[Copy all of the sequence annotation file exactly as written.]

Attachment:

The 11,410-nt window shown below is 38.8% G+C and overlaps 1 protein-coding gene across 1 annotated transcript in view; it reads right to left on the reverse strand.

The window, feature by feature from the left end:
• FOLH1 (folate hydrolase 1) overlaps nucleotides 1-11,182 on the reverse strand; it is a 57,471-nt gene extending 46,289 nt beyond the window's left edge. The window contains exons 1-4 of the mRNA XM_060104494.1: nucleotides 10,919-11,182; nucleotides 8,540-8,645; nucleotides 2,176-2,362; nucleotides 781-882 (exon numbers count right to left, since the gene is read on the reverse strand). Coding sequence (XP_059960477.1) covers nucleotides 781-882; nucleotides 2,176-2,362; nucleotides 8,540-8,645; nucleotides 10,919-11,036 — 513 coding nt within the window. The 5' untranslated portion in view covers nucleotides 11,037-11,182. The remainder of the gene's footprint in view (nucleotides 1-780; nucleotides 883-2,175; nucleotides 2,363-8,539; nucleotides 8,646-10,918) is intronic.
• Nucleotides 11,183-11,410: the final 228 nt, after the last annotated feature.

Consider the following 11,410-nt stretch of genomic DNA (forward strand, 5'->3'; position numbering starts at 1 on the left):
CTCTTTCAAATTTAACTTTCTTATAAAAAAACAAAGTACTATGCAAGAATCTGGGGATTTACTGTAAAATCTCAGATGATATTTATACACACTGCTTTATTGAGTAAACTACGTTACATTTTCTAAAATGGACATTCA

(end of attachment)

The 11,410-nt window shown below is 38.8% G+C and overlaps 1 protein-coding gene across 1 annotated transcript in view; it reads right to left on the reverse strand.

The window, feature by feature from the left end:
• FOLH1 (folate hydrolase 1) overlaps nucleotides 1-11,182 on the reverse strand; it is a 57,471-nt gene extending 46,289 nt beyond the window's left edge. The window contains exons 1-4 of the mRNA XM_060104494.1: nucleotides 10,919-11,182; nucleotides 8,540-8,645; nucleotides 2,176-2,362; nucleotides 781-882 (exon numbers count right to left, since the gene is read on the reverse strand). Coding sequence (XP_059960477.1) covers nucleotides 781-882; nucleotides 2,176-2,362; nucleotides 8,540-8,645; nucleotides 10,919-11,036 — 513 coding nt within the window. The 5' untranslated portion in view covers nucleotides 11,037-11,182. The remainder of the gene's footprint in view (nucleotides 1-780; nucleotides 883-2,175; nucleotides 2,363-8,539; nucleotides 8,646-10,918) is intronic.
• Nucleotides 11,183-11,410: the final 228 nt, after the last annotated feature.

Consider the following 11,410-nt stretch of genomic DNA (forward strand, 5'->3'; position numbering starts at 1 on the left):
CTCTTTCAAATTTAACTTTCTTATAAAAAAACAAAGTACTATGCAAGAATCTGGGGATTTACTGTAAAATCTCAGATGATATTTATACACACTGCTTTATTGAGTAAACTACGTTACATTTTCTAAAATGGACATTCA